The good cop returned to negotiations between Greece and its creditors after a hiatus.
Christine Lagarde and the International Monetary Fund — despite what some of the graffiti on the streets of Athens suggests — had often come across as the more sympathetic member of the three institutions behind Greece’s bailout. In mid-June, Olivier Blanchard, the fund’s chief economist, endorsed the Greek government's plea for additional debt relief in a blog post on the IMF's website. Blanchard also called on Prime Minister Alexis Tsipras to do his part, but the endorsement of debt restructuring was significant. The European Commission and the European Central Bank were less willing to broach the subject.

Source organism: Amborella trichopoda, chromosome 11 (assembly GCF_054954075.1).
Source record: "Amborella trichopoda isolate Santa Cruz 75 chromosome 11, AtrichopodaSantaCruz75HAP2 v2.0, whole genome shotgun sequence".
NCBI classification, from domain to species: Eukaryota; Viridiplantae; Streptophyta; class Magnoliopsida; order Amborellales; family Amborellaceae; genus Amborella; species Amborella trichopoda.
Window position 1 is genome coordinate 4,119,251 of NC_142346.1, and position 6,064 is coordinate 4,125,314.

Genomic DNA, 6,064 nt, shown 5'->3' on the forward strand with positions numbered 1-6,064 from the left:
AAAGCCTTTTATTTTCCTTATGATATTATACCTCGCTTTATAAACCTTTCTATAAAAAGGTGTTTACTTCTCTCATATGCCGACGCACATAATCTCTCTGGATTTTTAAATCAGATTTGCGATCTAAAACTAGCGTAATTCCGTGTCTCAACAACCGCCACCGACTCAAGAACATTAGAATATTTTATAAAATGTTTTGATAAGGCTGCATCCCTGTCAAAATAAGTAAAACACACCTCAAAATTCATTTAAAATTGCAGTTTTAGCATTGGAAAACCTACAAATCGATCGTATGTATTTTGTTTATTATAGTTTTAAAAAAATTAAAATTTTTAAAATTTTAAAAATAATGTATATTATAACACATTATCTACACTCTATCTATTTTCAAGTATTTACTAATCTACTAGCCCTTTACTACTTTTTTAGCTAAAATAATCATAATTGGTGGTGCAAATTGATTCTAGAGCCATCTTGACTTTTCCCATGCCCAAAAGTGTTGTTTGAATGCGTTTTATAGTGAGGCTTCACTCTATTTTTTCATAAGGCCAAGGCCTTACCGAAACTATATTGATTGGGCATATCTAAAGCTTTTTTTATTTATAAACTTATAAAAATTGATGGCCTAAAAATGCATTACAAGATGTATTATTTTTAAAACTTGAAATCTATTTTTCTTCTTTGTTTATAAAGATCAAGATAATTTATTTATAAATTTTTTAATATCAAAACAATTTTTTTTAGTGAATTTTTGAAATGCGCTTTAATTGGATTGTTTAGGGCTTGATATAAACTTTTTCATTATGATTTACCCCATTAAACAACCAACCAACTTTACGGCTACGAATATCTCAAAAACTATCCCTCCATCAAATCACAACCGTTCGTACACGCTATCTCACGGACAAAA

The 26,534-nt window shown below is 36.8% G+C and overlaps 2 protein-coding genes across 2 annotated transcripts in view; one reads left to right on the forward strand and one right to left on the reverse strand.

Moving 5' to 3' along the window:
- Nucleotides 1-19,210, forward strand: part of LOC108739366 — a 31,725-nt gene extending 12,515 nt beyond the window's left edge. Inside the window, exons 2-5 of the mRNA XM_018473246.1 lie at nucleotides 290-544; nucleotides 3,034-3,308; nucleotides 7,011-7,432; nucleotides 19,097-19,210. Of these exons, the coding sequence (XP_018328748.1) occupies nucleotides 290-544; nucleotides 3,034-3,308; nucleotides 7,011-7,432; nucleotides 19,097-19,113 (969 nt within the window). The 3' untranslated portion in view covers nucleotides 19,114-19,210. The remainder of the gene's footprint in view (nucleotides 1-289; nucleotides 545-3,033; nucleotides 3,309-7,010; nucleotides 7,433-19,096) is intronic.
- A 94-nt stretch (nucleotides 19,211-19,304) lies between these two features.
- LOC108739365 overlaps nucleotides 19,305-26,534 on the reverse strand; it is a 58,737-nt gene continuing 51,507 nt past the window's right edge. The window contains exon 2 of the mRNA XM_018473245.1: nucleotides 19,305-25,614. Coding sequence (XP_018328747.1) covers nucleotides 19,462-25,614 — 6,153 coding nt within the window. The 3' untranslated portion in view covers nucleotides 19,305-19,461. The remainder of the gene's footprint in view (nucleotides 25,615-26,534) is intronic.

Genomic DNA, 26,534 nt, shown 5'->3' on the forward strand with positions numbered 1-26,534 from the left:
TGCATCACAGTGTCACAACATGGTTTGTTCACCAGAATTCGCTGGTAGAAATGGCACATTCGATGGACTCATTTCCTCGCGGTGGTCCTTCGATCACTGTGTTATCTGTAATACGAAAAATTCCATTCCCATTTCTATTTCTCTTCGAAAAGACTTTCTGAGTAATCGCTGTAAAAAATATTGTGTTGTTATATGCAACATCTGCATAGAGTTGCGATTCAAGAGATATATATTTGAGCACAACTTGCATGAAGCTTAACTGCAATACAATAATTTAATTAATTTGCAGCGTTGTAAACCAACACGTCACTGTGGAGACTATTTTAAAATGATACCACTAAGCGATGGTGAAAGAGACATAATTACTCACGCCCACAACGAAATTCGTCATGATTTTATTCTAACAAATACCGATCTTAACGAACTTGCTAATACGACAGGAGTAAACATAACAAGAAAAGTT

But as negotiations intensified, the IMF became less sympathetic. Lagarde grew strident, saying there would be no give on the fund’s deadline for payment on June 30. Tsipras’s response was to call a referendum for July 5 that will ask Greeks to say “yes” or “no” to the lenders’ offer. If it was a tactic to force the institutions’ hand, it didn’t work. The deadline to pay the IMF passed and Greece now is in arrears. A last-minute counteroffer from Tsipras that included a commitment to debt relief was rejected. European leaders said they were done talking until after the referendum.